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Ferdinand RIES (1784 - 1838): Der Sieg des Glaubens op. 157, oratorio in 2 parts

Christiane Libor, soprano; Wiebke Lehmkuhl, contralto; Markus Schäfer, tenor; Markus Flaig, bass
Rheinische Kantorei; Das Kleine Konzert
Dir: Hermann Max

rec: Sept 17 - 19, 2009, Knechtsteden, Klosterbasilika
CPO - 777 738-2 (© 2013) (75'11")
Liner-notes: E/D/F
Cover & track-list

The oratorio was one of the main genres of vocal music in the baroque era. Once Giacomo Carissimi had laid the foundations of the modern oratorio as a musical drama on a sacred subject a large number of such works were written in the second half of the 17th and during the 18th century. In the decades around 1700 oratorios were especially performed during Lent and often include a reference to Jesus's Passion. Toward the end of the 18th century the genre seems to have lost some of its attraction. The number of recordings of oratorios from this period is rather limited, although in recent years more attention has been paid to compositions from this era. That is well deserved, because in fact quite a lot of oratorios were written in the classical era, albeit not by those composers who today are considered the main representatives of this period: Haydn, Mozart and Beethoven.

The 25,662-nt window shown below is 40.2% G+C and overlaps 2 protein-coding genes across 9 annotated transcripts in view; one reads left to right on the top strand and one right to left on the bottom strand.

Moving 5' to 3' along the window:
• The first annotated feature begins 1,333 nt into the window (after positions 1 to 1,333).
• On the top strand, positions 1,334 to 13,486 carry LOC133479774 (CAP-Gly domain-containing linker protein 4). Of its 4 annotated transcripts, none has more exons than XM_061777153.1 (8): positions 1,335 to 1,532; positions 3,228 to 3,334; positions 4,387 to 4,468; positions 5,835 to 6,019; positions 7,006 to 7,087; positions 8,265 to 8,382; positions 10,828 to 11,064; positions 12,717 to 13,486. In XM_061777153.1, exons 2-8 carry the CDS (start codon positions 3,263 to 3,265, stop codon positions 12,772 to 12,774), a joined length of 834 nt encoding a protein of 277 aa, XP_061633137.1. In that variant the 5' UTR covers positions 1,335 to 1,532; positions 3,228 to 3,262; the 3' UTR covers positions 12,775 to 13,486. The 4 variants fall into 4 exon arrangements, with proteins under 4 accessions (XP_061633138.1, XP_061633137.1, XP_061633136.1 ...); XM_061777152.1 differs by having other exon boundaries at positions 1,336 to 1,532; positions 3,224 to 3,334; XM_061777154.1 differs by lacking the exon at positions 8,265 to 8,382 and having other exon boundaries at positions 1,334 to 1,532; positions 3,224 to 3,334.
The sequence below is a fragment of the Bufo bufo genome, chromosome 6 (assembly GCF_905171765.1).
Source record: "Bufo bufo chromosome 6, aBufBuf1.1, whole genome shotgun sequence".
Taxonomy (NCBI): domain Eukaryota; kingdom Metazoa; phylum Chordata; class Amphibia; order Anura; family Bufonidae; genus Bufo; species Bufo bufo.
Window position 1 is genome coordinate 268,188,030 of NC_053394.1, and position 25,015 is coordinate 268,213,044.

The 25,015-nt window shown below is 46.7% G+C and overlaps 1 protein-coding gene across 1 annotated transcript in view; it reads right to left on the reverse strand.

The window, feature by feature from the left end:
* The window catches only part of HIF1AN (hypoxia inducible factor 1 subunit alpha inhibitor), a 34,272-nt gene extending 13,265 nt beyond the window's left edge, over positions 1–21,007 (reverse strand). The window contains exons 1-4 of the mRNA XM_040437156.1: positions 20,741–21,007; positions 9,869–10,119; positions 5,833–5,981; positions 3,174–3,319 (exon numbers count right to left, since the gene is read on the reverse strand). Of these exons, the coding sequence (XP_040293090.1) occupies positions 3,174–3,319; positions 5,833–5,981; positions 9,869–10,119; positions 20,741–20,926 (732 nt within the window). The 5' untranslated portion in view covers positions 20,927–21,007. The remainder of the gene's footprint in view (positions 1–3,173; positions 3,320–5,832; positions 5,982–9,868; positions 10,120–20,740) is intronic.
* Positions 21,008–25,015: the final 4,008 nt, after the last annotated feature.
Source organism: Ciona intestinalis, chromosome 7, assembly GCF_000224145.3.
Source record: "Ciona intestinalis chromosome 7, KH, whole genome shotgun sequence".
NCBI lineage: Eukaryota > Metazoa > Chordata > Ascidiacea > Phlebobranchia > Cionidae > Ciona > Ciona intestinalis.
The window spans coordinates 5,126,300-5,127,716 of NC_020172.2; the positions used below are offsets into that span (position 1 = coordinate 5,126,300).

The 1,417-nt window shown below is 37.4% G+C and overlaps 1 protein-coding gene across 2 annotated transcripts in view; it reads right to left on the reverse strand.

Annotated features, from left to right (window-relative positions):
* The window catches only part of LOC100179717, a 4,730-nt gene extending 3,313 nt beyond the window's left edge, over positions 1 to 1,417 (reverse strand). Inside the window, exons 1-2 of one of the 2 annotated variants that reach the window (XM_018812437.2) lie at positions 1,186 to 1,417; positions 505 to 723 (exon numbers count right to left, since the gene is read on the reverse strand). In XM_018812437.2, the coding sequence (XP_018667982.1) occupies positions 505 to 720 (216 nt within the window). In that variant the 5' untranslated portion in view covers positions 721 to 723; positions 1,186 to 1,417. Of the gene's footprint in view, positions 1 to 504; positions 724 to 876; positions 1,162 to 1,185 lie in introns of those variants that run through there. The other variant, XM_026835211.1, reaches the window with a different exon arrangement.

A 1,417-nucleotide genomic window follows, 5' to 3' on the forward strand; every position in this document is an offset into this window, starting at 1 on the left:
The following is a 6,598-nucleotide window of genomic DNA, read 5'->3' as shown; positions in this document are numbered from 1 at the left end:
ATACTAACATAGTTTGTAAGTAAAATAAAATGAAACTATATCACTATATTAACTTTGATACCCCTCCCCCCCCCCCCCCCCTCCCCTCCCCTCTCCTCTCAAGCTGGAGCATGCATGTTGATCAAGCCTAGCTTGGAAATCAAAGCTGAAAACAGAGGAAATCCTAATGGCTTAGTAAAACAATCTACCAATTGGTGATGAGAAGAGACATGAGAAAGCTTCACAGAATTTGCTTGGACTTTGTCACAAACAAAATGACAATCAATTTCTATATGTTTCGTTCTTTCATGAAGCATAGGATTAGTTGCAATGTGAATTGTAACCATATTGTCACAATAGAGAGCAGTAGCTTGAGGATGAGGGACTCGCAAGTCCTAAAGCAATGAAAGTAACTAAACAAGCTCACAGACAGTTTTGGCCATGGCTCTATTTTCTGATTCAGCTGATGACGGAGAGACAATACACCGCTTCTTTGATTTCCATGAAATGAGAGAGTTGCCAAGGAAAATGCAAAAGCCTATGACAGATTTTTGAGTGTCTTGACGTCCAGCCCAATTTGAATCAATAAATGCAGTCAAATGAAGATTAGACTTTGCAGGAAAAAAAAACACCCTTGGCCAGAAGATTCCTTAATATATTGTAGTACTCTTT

The oratorio of the 19th century is even more neglected. Ask music lovers how many oratorios of the 19th century they know and most will probably mention the two by Mendelssohn - Elias and Paulus - and some also Christus by Liszt. Several works are not unknown but few people realize that they belong to the genre of the oratorio, such as Das Paradies und die Peri and Der Rose Pilgerfahrt by Schumann. The latter works have a secular subject, whereas the oratorio is almost exclusively associated with sacred subjects. However, one of the most famous oratorios of the classical era, Haydn's Die Jahreszeiten, is also basically secular, although in this case secular and sacred cannot be strictly separated.